3 E.g. Elgie, R., ‘Semi-Presidentialism, Cohabitation, and the Collapse of Electoral Democracies 1990–2008’, Government and Opposition, 45: 1 (2010), pp. 2949 CrossRefGoogle Scholar; Schleiter, P. and Morgan-Jones, E., ‘Citizens, Presidents and Assemblies: The Study of Semi-Presidentialism beyond Duverger and Linz’, British Journal of Political Science, 39: 4 (2009), pp. 871–92CrossRefGoogle Scholar; R. Elgie and S. Moestrup (eds), Semi-Presidentialism in Central and Eastern Europe, Manchester, Manchester University Press, 2008; R. Elgie and S. Moestrup (eds), Semi-Presidentialism Outside Europe, London, Routledge, 2007; Neto, O. A. and Lobo, M. C., ‘Portugal's Semi-Presidentialism (Re)Considered: An Assessment of the President's Role in the Policy Process, 1976–2006’, European Journal of Political Research, 48 (2009), pp. 234–55CrossRefGoogle Scholar; M. Tavits, Presidents with Prime Ministers: Do Direct Elections Matter?, Oxford, Oxford University Press, 2008; T. Sedelius, The Tug-of-War Between Presidents and Prime Ministers: Semi-Presidentialism in Central and Eastern Europe, Saarbrücken, VDM Verlag, 2008; Shugart, M. S., ‘Semi-Presidential Systems: Dual Executive and Mixed Authority Patterns’, French Politics, 3: 3 (2005), pp. 323–51CrossRefGoogle Scholar; C. Skach, Borrowing Constitutional Design: Constitutional Law in Weimar Germany and the French Fifth Republic, Princeton, Princeton University Press, 2005. There are a number of older contributions that have highly influenced more recent analyses of semi-presidentialism, e.g. G. Sartori, Comparative Constitutional Engineering: An Inquiry into Structures, Incentives and Outcomes, 2nd edn, London, Macmillan Press, 1997; M. S. Shugart and J. M. Carey, Presidents and Assemblies: Constitutional Design and Electoral Dynamics, Cambridge, Cambridge University Press, 1992; Duverger, M., ‘A New Political System Model: Semi-Presidential Government’, European Journal of Political Research, 8 (1980), pp. 165–87CrossRefGoogle Scholar.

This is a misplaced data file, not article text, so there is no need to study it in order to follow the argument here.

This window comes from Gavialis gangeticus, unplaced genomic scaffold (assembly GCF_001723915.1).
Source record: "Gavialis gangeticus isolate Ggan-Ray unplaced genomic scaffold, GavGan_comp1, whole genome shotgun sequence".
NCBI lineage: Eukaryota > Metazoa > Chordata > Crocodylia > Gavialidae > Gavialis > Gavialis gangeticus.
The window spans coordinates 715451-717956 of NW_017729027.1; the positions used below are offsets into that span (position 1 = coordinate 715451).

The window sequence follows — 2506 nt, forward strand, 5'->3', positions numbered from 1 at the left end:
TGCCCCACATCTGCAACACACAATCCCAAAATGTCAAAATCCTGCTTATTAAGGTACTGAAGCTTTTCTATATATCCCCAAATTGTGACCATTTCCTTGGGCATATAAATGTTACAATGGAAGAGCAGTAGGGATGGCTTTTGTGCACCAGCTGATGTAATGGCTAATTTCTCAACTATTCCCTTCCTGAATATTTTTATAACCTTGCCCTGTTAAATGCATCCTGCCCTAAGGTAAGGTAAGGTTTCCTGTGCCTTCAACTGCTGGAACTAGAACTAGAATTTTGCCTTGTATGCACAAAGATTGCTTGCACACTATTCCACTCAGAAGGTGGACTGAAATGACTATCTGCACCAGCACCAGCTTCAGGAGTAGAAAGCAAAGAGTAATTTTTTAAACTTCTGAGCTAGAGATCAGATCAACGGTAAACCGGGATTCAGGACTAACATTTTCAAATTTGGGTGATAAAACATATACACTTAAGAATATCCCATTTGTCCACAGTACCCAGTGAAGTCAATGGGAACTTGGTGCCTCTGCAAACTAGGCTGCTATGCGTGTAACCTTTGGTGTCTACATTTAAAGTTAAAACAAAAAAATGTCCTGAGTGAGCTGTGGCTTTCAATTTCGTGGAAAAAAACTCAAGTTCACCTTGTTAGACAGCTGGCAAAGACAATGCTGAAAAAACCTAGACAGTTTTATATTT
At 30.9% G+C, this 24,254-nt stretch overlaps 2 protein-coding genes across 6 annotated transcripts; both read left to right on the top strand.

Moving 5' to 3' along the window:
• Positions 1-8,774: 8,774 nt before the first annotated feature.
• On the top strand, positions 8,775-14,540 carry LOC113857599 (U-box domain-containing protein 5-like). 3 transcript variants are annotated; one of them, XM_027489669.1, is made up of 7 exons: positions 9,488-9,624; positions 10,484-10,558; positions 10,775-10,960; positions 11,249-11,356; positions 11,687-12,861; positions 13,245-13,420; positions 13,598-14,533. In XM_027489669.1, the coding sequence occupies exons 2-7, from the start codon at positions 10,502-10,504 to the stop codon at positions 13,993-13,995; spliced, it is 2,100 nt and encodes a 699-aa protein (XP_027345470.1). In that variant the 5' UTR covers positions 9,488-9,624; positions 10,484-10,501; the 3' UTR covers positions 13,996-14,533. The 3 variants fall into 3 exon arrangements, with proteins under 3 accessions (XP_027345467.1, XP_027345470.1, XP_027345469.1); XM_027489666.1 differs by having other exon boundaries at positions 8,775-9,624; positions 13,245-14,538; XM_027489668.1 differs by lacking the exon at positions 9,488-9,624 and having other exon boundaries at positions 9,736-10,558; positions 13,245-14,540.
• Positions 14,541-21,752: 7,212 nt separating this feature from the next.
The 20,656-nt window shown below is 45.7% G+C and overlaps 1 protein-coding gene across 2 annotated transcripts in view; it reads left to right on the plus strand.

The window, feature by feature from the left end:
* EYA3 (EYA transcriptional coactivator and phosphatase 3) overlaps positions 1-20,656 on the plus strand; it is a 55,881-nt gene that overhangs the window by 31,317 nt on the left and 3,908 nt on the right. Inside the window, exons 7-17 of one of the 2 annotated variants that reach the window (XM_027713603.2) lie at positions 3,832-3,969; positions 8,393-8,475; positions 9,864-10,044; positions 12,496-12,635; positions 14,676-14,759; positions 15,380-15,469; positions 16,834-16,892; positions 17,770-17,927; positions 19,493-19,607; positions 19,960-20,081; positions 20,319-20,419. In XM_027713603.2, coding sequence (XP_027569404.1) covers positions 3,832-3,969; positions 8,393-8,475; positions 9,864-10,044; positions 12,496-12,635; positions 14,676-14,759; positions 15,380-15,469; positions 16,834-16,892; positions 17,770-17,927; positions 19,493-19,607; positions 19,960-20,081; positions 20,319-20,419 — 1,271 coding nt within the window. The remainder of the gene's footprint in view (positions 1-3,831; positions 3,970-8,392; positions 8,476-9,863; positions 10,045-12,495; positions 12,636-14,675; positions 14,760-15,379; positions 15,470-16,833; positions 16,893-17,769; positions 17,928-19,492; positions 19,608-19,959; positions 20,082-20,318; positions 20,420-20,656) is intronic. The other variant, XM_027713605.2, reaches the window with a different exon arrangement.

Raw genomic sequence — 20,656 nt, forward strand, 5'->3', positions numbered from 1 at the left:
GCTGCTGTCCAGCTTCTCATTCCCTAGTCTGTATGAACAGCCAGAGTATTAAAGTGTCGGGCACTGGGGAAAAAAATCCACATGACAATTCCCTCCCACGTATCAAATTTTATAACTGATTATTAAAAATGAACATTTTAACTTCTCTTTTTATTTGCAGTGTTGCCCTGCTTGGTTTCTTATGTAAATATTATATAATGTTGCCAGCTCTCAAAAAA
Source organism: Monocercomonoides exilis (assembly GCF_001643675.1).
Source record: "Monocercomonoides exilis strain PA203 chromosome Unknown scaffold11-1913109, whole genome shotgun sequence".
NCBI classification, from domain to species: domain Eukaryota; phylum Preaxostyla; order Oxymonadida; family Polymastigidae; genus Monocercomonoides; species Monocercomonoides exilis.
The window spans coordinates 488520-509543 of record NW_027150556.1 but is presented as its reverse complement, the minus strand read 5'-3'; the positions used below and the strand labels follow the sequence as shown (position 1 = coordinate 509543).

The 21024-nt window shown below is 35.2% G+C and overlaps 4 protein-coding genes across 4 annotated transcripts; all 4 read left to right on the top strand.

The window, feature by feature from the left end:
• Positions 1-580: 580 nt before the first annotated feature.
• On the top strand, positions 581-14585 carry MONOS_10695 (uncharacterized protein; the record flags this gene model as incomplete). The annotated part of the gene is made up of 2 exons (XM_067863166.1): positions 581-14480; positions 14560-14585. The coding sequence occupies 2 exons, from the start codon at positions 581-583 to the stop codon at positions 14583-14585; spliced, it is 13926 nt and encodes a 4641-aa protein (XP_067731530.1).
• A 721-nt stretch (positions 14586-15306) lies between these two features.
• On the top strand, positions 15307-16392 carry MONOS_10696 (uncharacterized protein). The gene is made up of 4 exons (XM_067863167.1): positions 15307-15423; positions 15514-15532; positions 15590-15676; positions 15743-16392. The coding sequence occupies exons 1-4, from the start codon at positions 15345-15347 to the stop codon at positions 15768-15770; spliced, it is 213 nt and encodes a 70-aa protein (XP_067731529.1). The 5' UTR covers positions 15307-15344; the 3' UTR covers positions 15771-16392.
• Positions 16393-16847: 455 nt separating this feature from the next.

4 Cf. Duverger, M., ‘Reflections: The Political System of the European Union’, European Journal of Political Research, 31 (1997), pp. 137–46CrossRefGoogle Scholar; Sartori, Comparative Constitutional Engineering.

5 Cf. Fabbrini, S., ‘Presidents, Parliaments, and Good Government’, Journal of Democracy, 6: 3 (1995), pp. 128–38CrossRefGoogle Scholar; Lijphart, A., ‘Constitutional Design for Divided Societies’, Journal of Democracy, 15: 2 (2004), pp. 96109 CrossRefGoogle Scholar; J. J. Linz, ‘Introduction: Some Thoughts on Presidentialism in Post-Communist Europe’, in R. Taras (ed.), Postcommunist Presidents, Cambridge, Cambridge University Press, 1997.